Wednesday, November 4, 2009

Painful But Manageable Stress in the Saudi Banking System

All eleven Saudi banks have  now issued financials for 3Q09 so it's possible to get an insight into  the state of the banking market.

For the first nine months of 2009, Saudi banks' provisions were SAR 5.78 billion (US$1.54 billion) versus SAR 1.51 billion (US$403 million) in the comparable period in 2008.

Most of the provisions are believed to be related to exposure to  two Saudi borrowers:  Ahmad Hamad AlGosaibi Brothers ("AHAB") and the Saad Group.   Estimates are that Saudi banks hold approximately US$5 billion out of the aggregate US$22 billion to these two groups.

A closer look at individual banks may give some idea where the problems are.

On that topic, it's important to note that SAMA (the central bank) does not set mandatory provisioning guidelines.  Individual banks make their own determination.  Banks may  therefore have different provisioning percentages for the same credit.     

Two banks accounted for 54% of the provisions:
  1. National Commercial Bank ("NCB"), the largest in the country, with SAR 1.876 billion 
  2. AlRajhi Bank ("ARB"), the third largest, with SAR 1.237 billion.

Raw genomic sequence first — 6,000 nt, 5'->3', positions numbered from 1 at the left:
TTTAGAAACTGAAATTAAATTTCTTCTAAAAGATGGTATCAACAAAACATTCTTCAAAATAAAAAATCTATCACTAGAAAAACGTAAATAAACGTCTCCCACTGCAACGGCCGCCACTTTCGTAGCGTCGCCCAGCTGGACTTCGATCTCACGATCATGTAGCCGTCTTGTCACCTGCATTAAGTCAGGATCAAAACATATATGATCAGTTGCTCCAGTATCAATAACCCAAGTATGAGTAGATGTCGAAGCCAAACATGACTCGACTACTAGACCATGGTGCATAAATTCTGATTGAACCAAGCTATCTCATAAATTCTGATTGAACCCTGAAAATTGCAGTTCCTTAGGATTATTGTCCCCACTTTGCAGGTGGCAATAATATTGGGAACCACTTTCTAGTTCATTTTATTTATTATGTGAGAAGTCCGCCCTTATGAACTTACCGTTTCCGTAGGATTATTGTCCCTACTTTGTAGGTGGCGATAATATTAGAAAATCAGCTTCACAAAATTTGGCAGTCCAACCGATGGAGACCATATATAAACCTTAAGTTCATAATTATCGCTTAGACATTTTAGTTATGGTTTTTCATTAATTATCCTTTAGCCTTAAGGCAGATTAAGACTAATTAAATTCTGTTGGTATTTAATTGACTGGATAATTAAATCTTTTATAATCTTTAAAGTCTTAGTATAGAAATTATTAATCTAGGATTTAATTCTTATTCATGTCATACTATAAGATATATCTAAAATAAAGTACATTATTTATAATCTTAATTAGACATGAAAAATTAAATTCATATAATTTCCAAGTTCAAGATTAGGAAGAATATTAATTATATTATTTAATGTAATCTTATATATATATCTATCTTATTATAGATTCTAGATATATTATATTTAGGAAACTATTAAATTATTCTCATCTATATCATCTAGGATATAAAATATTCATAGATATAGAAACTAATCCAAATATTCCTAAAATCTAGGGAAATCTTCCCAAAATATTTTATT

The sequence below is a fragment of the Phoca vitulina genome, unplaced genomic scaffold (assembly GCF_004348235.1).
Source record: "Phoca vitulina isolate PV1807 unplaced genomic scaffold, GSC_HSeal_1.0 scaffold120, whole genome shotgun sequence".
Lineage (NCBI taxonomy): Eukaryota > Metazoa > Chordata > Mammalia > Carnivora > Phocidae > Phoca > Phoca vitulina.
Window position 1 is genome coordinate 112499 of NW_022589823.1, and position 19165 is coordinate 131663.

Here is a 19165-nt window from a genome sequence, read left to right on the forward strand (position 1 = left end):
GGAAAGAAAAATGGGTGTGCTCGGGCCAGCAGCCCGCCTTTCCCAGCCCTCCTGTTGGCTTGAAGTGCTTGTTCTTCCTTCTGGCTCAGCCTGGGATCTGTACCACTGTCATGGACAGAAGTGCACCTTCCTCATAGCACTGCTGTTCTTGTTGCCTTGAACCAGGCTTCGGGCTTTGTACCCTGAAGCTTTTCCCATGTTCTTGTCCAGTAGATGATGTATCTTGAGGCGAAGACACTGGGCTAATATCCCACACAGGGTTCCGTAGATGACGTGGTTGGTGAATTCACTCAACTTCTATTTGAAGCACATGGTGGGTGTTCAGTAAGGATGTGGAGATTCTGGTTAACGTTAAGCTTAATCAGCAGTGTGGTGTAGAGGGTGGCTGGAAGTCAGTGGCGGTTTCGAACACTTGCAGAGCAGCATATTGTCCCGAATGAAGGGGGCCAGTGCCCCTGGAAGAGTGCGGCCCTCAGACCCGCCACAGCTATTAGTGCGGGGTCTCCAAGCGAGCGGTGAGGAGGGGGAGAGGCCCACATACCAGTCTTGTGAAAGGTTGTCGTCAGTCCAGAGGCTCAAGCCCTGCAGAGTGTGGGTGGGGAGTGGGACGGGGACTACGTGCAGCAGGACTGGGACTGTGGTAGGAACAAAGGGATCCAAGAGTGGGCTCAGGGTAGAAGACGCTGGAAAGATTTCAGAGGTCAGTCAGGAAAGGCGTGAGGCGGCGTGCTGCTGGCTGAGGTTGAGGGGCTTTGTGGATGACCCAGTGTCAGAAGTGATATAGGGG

NCB's provisions were 9x those in 2008.  ARB's a more modest 1.9x. 

Among the other majors:
  1. Samba,  the old Citibank joint venture and the second largest,with SAR 377 million - just shy of 3x. 
  2. Riyad Bank, the fourth largest, SAR 434 million - 3.7x 2008.
Two banks had larger percentage increases than NCB:
  1. Banque Saudi Fransi, the sixth largest, at 15x with SAR 224 million and 
  2. Saudi Hollandi (the eighth largest) at 10.7X  with SAR 415 million.
Both reflect rather rapid buildups and are due either to provisioning for Saad and AHAB (more likely) or severe deterioration in other borrowers.

No one expects Saudi bank failures.

Even with the dramatic rise in provisions, NCB's profit was only down 28% from 2008.

The banks are relatively well capitalized.

The Saudi Arabian Monetary Agency has a tradition of engineering bank rescues when needed.

But the increase in provisions says something about the pain being felt.

More details for those who read Arabic from AlRiyadh newspaper. 

(Exchange rate:  SAR 3.75 = US$1.00)

No comments: